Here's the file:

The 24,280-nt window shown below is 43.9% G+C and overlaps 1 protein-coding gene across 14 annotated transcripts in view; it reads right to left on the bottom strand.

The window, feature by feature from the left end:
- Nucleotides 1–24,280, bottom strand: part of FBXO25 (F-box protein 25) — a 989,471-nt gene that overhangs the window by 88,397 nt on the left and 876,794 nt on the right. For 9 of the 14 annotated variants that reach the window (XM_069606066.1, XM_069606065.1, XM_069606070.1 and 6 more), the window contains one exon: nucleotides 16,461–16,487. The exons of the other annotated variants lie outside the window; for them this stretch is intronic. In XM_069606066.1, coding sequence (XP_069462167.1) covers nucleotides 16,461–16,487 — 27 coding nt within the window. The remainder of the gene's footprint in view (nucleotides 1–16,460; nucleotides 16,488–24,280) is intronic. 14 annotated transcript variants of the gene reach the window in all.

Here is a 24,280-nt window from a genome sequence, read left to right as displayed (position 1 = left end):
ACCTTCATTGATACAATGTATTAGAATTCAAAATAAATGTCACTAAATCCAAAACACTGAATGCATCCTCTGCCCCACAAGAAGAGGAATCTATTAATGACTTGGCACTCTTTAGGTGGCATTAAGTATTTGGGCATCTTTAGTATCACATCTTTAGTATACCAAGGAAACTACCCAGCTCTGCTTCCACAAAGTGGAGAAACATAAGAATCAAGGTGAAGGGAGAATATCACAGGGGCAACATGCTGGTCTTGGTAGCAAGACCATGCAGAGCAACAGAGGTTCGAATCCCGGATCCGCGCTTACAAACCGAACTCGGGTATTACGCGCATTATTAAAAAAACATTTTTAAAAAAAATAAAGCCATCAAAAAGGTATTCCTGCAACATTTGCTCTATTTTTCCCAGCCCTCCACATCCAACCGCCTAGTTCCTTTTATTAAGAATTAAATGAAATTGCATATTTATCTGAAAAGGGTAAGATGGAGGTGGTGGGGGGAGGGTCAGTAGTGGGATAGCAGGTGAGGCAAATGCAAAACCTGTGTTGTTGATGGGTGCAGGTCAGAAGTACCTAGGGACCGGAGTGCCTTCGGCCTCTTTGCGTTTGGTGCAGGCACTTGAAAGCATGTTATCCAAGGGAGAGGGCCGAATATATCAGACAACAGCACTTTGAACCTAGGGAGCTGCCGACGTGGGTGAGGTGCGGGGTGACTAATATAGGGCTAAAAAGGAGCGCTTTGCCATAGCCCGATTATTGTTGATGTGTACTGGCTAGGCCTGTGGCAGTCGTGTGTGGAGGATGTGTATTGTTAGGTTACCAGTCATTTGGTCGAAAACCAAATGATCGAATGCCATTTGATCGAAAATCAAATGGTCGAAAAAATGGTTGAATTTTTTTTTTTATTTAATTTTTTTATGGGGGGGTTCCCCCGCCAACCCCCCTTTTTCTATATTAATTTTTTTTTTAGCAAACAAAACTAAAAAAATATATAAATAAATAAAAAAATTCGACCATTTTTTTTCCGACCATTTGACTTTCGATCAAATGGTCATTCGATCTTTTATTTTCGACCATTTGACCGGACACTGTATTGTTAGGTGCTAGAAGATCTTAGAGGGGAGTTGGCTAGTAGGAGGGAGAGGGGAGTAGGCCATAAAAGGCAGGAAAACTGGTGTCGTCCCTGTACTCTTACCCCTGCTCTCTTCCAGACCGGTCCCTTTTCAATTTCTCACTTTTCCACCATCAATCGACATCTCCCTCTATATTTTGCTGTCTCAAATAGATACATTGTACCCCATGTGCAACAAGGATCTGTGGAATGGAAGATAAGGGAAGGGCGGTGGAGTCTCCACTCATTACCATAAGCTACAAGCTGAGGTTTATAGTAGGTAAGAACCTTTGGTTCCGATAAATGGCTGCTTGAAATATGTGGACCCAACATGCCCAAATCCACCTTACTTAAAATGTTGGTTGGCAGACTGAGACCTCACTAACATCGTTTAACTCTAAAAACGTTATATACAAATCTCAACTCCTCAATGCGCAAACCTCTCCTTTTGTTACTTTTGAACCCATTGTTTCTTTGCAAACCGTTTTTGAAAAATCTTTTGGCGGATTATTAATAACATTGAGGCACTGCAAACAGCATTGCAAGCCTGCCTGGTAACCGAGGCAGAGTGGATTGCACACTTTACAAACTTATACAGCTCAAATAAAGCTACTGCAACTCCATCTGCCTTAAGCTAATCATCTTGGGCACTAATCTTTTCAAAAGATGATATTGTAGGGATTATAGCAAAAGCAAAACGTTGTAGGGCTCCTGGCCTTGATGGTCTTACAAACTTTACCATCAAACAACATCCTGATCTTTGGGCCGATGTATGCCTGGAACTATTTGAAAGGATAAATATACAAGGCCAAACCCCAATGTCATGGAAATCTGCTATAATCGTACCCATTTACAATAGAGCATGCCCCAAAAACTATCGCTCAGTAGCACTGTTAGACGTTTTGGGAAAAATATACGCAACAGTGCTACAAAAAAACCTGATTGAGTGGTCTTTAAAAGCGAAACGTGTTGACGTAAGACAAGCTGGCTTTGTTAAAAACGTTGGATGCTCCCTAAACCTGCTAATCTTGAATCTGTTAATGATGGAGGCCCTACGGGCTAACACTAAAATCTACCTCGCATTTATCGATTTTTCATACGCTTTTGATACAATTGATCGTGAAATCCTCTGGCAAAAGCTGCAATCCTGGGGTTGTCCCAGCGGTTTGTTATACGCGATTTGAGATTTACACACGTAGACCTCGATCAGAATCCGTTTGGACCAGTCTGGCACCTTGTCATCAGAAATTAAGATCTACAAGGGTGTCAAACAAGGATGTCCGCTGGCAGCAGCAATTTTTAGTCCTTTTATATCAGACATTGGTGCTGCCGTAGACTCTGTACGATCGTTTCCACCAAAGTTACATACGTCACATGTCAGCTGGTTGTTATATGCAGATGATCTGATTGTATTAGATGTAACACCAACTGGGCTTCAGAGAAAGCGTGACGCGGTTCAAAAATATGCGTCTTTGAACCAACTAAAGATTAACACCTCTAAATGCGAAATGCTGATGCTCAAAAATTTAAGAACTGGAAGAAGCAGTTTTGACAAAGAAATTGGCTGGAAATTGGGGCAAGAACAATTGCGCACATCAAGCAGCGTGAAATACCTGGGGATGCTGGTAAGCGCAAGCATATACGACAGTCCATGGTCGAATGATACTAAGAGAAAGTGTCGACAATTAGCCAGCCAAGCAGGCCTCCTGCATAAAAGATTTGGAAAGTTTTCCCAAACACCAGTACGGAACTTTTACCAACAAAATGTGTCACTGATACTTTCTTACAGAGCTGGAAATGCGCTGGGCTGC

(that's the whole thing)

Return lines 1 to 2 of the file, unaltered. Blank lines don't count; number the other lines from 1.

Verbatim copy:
The 24,280-nt window shown below is 43.9% G+C and overlaps 1 protein-coding gene across 14 annotated transcripts in view; it reads right to left on the bottom strand.

The window, feature by feature from the left end: